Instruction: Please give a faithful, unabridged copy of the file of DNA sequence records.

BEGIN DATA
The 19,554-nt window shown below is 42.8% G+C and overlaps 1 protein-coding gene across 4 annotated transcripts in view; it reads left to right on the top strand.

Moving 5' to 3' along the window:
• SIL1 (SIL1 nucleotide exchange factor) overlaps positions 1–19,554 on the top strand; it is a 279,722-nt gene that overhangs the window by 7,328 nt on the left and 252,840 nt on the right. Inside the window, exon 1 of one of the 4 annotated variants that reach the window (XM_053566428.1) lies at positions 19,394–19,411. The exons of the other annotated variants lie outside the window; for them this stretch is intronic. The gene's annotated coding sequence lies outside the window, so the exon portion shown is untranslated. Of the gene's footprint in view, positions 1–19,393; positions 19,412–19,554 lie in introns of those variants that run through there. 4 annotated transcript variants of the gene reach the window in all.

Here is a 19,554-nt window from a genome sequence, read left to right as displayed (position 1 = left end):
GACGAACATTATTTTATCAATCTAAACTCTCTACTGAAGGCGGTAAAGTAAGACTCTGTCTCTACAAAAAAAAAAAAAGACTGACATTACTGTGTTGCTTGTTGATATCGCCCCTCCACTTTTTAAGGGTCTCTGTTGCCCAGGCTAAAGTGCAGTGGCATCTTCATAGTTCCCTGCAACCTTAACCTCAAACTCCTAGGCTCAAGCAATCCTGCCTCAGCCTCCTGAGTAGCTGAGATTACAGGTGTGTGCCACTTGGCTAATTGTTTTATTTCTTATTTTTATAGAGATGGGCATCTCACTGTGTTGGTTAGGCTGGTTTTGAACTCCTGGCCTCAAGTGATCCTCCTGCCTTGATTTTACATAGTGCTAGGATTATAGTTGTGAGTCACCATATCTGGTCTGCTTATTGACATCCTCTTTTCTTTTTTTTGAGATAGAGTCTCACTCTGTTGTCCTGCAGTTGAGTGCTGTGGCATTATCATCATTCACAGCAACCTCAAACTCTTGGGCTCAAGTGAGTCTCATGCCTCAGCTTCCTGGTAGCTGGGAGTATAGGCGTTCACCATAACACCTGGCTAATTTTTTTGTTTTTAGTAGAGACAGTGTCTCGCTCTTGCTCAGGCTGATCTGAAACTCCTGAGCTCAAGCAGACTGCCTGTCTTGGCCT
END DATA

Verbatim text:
The 19,554-nt window shown below is 42.8% G+C and overlaps 1 protein-coding gene across 4 annotated transcripts in view; it reads left to right on the top strand.

Moving 5' to 3' along the window:
• SIL1 (SIL1 nucleotide exchange factor) overlaps positions 1–19,554 on the top strand; it is a 279,722-nt gene that overhangs the window by 7,328 nt on the left and 252,840 nt on the right. Inside the window, exon 1 of one of the 4 annotated variants that reach the window (XM_053566428.1) lies at positions 19,394–19,411. The exons of the other annotated variants lie outside the window; for them this stretch is intronic. The gene's annotated coding sequence lies outside the window, so the exon portion shown is untranslated. Of the gene's footprint in view, positions 1–19,393; positions 19,412–19,554 lie in introns of those variants that run through there. 4 annotated transcript variants of the gene reach the window in all.

Here is a 19,554-nt window from a genome sequence, read left to right as displayed (position 1 = left end):
GACGAACATTATTTTATCAATCTAAACTCTCTACTGAAGGCGGTAAAGTAAGACTCTGTCTCTACAAAAAAAAAAAAAGACTGACATTACTGTGTTGCTTGTTGATATCGCCCCTCCACTTTTTAAGGGTCTCTGTTGCCCAGGCTAAAGTGCAGTGGCATCTTCATAGTTCCCTGCAACCTTAACCTCAAACTCCTAGGCTCAAGCAATCCTGCCTCAGCCTCCTGAGTAGCTGAGATTACAGGTGTGTGCCACTTGGCTAATTGTTTTATTTCTTATTTTTATAGAGATGGGCATCTCACTGTGTTGGTTAGGCTGGTTTTGAACTCCTGGCCTCAAGTGATCCTCCTGCCTTGATTTTACATAGTGCTAGGATTATAGTTGTGAGTCACCATATCTGGTCTGCTTATTGACATCCTCTTTTCTTTTTTTTGAGATAGAGTCTCACTCTGTTGTCCTGCAGTTGAGTGCTGTGGCATTATCATCATTCACAGCAACCTCAAACTCTTGGGCTCAAGTGAGTCTCATGCCTCAGCTTCCTGGTAGCTGGGAGTATAGGCGTTCACCATAACACCTGGCTAATTTTTTTGTTTTTAGTAGAGACAGTGTCTCGCTCTTGCTCAGGCTGATCTGAAACTCCTGAGCTCAAGCAGACTGCCTGTCTTGGCCT